February 20, 2013


Bring on the Super Glue. Once-dominant political machines in Cicero , Niles Township and the 2nd U.S. House District are crumbling, as will be evident on Feb. 26.

In the Far South Side and south suburban 2nd District, which was vacated by the disgraced Jesse Jackson Jr., the "Three G's" -- guns, gender and geography -- are primed to dictate the outcome of the Democratic primary. The winner should be "geography." The precipitate withdrawal of Toi Hutchinson, a black south suburban state senator, starkly narrows the choices. The leading candidates remaining in the race are Anthony Beale, a black Chicago alderman, former south suburban state representative Robin Kelly, a black woman, and former Will County U.S. representative Debbie Halvorson, a white woman. The early consensus: Beale, backed by the crumbling Jackson-Meeks political machine, should win.

The Feb. 15 indictment of both the ex-congressman and his wife, former alderman Sandi Jackson (7th), is crumbling Beale's chances. There is no voter sympathy for the "Jackson Twosome." There is no race card to play. The "white establishment" cannot be accused of persecution. Greed, as evidenced by a bloated, arrogant, millionaire lifestyle, was their undoing.

Beale's close political and personal relationship with the Jacksons , and particularly with Sandi, has, according to one well connected South Side politician, "given rise to a lot of nasty rumors." One or more of Beale's rivals, adds the source, is going to "drop a bomb" on Beale the weekend before the primary, blasting his " Jackson connection," which he said is now "poison." He's finished," the source said of Beale.

Beale's base, the 148 precincts in Chicago 's black-majority 5th, 7th, 8th, 9th and 34th wards, will cast 20 to 25 percent of the vote. Kelly will amass most of the considerable black south suburban vote, and Halvorson will get the bulk of the district's white vote, concentrated in Will and Kankakee counties. Turnout will not exceed 40,000, barely half the 78,808 voters in the 2012 Jackson-Halvorson primary. The magic number is 12,000. Prediction: It will be 30, 29 and 25 percent, respectively, for  Beale, Kelly and Halvorson, with the rest scattered among 11 others.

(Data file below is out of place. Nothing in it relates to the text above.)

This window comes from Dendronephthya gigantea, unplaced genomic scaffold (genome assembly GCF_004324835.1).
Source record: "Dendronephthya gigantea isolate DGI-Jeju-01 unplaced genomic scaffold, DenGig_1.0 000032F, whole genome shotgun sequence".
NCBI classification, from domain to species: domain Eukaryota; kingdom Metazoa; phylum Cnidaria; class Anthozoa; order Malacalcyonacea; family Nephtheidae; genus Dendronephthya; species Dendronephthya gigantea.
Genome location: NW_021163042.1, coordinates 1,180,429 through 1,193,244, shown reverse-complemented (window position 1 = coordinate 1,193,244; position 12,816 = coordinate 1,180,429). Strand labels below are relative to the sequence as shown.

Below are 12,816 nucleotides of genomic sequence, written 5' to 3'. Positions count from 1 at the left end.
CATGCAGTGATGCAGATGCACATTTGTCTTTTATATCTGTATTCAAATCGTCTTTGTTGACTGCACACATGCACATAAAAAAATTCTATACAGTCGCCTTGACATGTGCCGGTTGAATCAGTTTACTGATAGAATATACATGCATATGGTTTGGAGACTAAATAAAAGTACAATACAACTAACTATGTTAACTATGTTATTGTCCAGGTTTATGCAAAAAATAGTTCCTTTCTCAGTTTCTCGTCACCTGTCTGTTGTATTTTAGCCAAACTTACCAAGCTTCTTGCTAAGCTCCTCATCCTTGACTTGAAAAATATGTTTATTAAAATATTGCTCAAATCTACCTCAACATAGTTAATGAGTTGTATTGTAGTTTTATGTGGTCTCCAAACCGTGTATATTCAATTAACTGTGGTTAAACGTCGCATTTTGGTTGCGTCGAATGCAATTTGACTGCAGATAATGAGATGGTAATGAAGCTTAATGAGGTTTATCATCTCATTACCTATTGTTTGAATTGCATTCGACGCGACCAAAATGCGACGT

"This will be a test of the ( Chicago ) black committeemen. Can they deliver?" said a South Side source.

In west suburban Cicero , Biblical precepts and prophecies are under assault. Normally, one gets old, dies, and presumably (or hopefully) gets one's eternal reward in the Kingdom of Heaven . In Cicero , one needn't wait. One gets old and lives in Cicero , and the " Kingdom of Larry Dominick ," the town president, provides a plethora of eternal earthly rewards.

How about free meals, snow shoveling, lawn service, driveway repaving, sewer and sidewalk repairs, and even a new garage? All paid for by Cicero 's non-seniors. "King Larry" coddles and pampers the oldsters, and they, along with the dwindling Cicero white population (now barely 13 percent), form his political base.

Despite an 87 percent Hispanic population, the remnants of the Republican political machine of disgraced Betty Loren-Maltese are still wheezing, gasping and working for Dominick, as are the invading hordes of precinct workers dispatched by neighboring Democratic powerhouses -- Mike Madigan's 13th Ward and Bill Lipinski's 23rd Ward -- as well as Victor Reyes and the Hispanic Democratic Organization, and Hispanic state legislators Marty Sandoval, Tony Munoz, Ed Acevedo and Lisa Hernandez.

Against those forces stand U.S. Representative Luis Gutierrez (D-4) and state Senator Juan Garcia, who are backing Juan Ochoa, a former McPier authority and Hispanic Chamber of Commerce executive who has been attacking Dominick's nepotism, favoritism and fiscal irresponsibility. According to press reports, 43 of Dominick's relatives and in-laws are on the town payroll.

The magic number for Dominick is 10,000. If turnout exceeds 12,000, Ochoa wins, and if it's under 10,000, Dominick wins. Prediction: Since a second white candidate, former senior services director Joe Pontarelli, is slicing into Dominick's vote, no candidate with get a majority, necessitating an April 9 Dominick-Ochoa runoff.

In north suburban Niles Township , the Caucus Party is a relic of the 1970s, when weary Skokie and Morton Grove Democrats and Republicans elected to stop battling and divvy up the abundance of township and municipal offices and jobs among themselves. Now it's run by the Democrats, specifically Skokie Mayor George Van Dusen and state Representative Lou Lang, the township's Democratic committeeman.

The election of Republican Dan Staackmann as Morton Grove mayor, on the Action Party slate, sticks in their proverbial craw. Their strategy for 2013 is to subvert and divide.